mGluR's and decreases synaptic glutamate release. Therefore, downregulation of xc- will lead to less extrasynaptic glutamate, a reduction in inhibitory tone and ultimately in enhanced synaptic glutamate release probability upon cocaine administration (Fig. 3). These presynaptic effects lead to long-term postsynaptic adaptations. Changes in dendritic spine density and morphology have been well established, which could be a result of an underlying increase in actin cycling. A reduction in Lim kinase which regulates F-actin depolymerization and spine maturation may contribute to the cocaine-induced increase in actin cycling. In addition, there is a decrease in Homer 1b/c and 2a/b scaffold proteins in the NA, which colocalizes with F-actin/Shank/PSD-95/GKAP/NMDA complexes. Additional postsynaptic effects include the membrane insertion of AMPA glutamate receptors and an inability to induce long-term depression (LTD). Controversy remains, since the inability to induce LTD is normally associated with a decrease in AMPA receptors.
As mentioned earlier the emerging view that cocaine dependence is a learning and memory disorder could lead to pharmacotherapy development related to reverting compulsive relapse to regulated relapse. These include normalizing glutamatergic neurotransmission either by altering glutamate levels in the PFC or glutamate receptor activity in the striatum. For example, ► N-acetylcysteine which is a cysteine pro-drug used in treating acetaminophen overdose, has been examined for its potential in affecting relapse, as it appears to increase cystine-glutamate exchange activity and thereby restore inhibitory tone on presynaptic metabotropic glutamate receptors. In fact, recent clinical trials have supported a role for N-acetylcysteine in the treatment of drug addiction. In 23 treatment-seeking cocaine-dependent patients, doses of 1,200, 2,400, or 3,600 mg/day were well tolerated. The majority of subjects either stopped using cocaine or significantly reduced their use of cocaine during treatment. Furthermore, in a crossover, double-blind, placebo-controlled inpatient trial, 15 cocaine-dependent participants received four doses of 600 mg N-acetylcysteine or placebo. After the final dose, participants completed a cue-reactivity procedure that involved presentations of four categories of slides (cocaine, neutral, pleasant, and unpleasant). Each participant rated how
Cocaine Dependence. Fig. 3. Molecular changes associated with glutamate synapses after chronic cocaine use. In a drug-naïve state, extrasynaptic glutamate provides inhibitory tone via the mGluR's on the presynaptic inputs from the PFC, thus preventing an increase in glutamate levels when cocaine is administered. Chronic cocaine use leads to the downregulation of system xc- and therefore less extrasynaptic glutamate. This decrease in glutamate results in a reduction in inhibitory tone (from the presynaptic mGluR's) and ultimately in enhanced synaptic glutamate release probability upon cocaine administration. In addition, there is a reduction in Lim kinase, Homer 1b/c and 2a/b scaffold proteins in the NA, which colocalizes with F-actin/Shank/PSD-95/GKAP/NMDA complexes and AMPA receptors are inserted into the membrane.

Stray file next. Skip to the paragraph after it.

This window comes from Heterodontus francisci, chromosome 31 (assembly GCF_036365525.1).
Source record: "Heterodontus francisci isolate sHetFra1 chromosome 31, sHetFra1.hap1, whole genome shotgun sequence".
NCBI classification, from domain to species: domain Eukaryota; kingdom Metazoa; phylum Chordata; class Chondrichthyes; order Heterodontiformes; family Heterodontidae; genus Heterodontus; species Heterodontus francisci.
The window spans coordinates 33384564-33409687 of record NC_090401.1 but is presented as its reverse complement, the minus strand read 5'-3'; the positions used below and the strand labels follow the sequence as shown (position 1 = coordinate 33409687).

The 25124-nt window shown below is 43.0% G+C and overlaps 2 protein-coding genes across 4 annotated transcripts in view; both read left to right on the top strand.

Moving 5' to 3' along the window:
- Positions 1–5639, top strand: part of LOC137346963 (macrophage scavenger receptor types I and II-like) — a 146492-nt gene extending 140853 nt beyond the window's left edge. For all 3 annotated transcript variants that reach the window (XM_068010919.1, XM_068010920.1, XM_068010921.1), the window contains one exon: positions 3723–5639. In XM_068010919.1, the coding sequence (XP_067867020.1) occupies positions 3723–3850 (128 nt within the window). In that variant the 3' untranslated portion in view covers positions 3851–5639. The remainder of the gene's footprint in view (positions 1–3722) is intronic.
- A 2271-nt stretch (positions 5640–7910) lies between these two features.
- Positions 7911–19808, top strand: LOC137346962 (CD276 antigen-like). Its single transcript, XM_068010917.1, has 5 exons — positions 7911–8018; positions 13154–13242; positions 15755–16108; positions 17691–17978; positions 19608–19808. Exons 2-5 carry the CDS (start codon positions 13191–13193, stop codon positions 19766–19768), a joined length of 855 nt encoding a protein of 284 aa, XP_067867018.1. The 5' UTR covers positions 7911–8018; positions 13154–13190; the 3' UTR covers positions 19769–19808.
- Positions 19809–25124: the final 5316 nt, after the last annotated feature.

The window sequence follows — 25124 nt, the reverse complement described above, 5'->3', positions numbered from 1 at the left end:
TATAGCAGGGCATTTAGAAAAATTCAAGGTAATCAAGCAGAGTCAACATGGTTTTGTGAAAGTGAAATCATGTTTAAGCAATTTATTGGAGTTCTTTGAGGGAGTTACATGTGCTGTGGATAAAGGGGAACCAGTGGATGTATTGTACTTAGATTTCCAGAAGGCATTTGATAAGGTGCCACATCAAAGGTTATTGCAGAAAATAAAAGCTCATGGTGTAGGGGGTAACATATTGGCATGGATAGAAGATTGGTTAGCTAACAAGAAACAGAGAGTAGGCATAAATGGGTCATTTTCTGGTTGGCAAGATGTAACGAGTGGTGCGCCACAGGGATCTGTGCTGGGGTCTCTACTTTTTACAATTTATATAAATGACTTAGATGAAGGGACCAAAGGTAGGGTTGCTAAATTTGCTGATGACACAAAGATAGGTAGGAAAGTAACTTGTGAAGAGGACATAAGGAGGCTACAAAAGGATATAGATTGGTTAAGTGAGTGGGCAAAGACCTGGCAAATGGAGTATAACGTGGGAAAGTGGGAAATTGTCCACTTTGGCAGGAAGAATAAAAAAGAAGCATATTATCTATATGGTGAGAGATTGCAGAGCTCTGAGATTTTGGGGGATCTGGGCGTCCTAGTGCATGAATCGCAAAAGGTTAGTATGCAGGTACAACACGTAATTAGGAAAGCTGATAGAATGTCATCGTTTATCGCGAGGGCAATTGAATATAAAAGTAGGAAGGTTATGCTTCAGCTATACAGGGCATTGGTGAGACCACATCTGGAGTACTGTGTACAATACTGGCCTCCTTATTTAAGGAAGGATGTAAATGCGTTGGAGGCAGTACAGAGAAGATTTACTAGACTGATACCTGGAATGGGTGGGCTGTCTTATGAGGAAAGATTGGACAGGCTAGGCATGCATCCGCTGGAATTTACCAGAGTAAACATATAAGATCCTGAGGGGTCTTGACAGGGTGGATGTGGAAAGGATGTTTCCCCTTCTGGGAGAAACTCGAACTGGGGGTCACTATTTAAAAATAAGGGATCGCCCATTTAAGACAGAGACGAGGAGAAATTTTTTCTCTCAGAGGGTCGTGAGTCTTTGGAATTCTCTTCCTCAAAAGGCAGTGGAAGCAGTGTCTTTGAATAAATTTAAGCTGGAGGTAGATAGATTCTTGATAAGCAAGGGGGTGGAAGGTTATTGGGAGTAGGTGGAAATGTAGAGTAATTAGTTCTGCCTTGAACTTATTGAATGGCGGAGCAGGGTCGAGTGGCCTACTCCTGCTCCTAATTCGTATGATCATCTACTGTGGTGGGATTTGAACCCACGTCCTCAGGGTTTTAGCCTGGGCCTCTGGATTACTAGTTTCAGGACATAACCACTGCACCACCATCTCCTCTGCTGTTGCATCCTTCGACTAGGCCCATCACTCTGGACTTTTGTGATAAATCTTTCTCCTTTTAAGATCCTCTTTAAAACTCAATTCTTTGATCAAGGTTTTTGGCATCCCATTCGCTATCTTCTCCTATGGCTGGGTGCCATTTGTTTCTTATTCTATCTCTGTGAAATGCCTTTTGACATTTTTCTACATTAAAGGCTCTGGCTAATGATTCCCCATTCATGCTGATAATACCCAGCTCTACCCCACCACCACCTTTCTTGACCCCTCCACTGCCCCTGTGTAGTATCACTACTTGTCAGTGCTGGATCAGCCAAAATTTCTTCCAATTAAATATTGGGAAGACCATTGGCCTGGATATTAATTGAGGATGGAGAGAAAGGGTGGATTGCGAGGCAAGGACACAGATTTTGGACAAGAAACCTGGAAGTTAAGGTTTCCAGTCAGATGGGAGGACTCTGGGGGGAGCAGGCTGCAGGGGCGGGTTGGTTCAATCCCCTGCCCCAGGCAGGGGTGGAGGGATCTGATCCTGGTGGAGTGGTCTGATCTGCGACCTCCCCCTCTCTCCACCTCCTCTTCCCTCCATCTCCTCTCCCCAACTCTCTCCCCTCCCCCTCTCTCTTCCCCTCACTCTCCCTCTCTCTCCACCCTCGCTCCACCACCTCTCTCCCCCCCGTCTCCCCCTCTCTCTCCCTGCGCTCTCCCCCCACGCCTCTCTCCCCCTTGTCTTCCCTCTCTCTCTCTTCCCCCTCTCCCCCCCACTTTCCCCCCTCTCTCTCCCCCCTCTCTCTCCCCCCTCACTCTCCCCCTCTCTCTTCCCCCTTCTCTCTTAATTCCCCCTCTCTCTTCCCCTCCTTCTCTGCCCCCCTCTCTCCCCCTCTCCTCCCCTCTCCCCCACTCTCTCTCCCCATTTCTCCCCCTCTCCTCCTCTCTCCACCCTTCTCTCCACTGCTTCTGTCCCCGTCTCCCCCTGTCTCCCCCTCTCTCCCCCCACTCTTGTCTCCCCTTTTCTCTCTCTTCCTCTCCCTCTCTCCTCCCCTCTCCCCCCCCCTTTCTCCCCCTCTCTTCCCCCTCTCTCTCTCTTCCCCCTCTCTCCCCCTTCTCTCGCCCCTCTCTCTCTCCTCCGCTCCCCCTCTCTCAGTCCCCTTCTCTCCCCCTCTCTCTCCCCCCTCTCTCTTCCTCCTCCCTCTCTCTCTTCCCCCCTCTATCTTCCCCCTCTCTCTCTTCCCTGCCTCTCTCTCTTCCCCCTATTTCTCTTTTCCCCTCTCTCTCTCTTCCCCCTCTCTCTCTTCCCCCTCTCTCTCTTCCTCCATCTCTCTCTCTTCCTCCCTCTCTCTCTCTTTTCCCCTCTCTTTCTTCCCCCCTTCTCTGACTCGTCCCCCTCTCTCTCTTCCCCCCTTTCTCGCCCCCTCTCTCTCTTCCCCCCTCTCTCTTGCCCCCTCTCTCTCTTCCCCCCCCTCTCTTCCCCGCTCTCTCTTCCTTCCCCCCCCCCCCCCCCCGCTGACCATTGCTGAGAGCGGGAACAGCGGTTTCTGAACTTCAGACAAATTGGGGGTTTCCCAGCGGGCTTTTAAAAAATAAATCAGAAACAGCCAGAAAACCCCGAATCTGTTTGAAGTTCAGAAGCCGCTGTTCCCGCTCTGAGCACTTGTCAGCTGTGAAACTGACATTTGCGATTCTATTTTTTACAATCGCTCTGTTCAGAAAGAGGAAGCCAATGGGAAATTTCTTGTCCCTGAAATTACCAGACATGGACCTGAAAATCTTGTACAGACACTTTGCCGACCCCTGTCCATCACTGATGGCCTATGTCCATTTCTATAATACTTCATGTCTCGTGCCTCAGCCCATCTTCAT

much craving, desire to use cocaine, and interest was evoked by each slide on a 21-point Likert scale. N-acetylcysteine significantly reduced the desire to use cocaine, interest in cocaine, and cue viewing time in these patients. Other potential new treatment strategies based on regulating glutamate transmission include the modulation of mGluR's. These include the mGluR2/3 agonist LY379268 ((—)-2-oxa-4-aminobicyclo[3.1.0]hex-ane-4,6-dicarboxylic acid), which is effective in inhibiting cocaine seeking in preclinical animal models and could decrease stress-induced relapse due to its anxiolytic effects. Similarly, the mGluR1/5 antagonists, 2-methyl-6-(pheny-lethynyl) pyridine (MPEP) and its analog 3-[(2-methyl-4-thiazolyl)ethynyl]pyridine (MTEP) have shown to be effective in preclinical models of cocaine addiction.
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